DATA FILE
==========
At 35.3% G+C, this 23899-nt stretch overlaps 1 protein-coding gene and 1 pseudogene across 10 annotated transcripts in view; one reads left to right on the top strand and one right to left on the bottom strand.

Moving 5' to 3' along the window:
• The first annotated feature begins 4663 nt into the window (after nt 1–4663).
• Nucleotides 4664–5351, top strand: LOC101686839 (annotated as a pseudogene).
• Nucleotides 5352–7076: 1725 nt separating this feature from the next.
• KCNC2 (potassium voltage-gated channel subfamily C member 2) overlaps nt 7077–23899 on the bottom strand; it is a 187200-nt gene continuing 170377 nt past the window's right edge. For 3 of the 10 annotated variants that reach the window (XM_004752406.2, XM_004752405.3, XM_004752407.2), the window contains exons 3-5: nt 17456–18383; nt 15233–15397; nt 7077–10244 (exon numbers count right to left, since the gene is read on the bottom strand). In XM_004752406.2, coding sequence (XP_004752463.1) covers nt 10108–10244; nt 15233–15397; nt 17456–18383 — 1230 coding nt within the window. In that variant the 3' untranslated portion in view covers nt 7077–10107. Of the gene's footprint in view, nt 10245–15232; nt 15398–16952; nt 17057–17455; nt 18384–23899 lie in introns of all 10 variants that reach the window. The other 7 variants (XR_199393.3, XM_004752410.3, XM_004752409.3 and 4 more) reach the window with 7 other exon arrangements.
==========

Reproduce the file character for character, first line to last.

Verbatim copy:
At 35.3% G+C, this 23899-nt stretch overlaps 1 protein-coding gene and 1 pseudogene across 10 annotated transcripts in view; one reads left to right on the top strand and one right to left on the bottom strand.

Moving 5' to 3' along the window:
• The first annotated feature begins 4663 nt into the window (after nt 1–4663).
• Nucleotides 4664–5351, top strand: LOC101686839 (annotated as a pseudogene).
• Nucleotides 5352–7076: 1725 nt separating this feature from the next.
• KCNC2 (potassium voltage-gated channel subfamily C member 2) overlaps nt 7077–23899 on the bottom strand; it is a 187200-nt gene continuing 170377 nt past the window's right edge. For 3 of the 10 annotated variants that reach the window (XM_004752406.2, XM_004752405.3, XM_004752407.2), the window contains exons 3-5: nt 17456–18383; nt 15233–15397; nt 7077–10244 (exon numbers count right to left, since the gene is read on the bottom strand). In XM_004752406.2, coding sequence (XP_004752463.1) covers nt 10108–10244; nt 15233–15397; nt 17456–18383 — 1230 coding nt within the window. In that variant the 3' untranslated portion in view covers nt 7077–10107. Of the gene's footprint in view, nt 10245–15232; nt 15398–16952; nt 17057–17455; nt 18384–23899 lie in introns of all 10 variants that reach the window. The other 7 variants (XR_199393.3, XM_004752410.3, XM_004752409.3 and 4 more) reach the window with 7 other exon arrangements.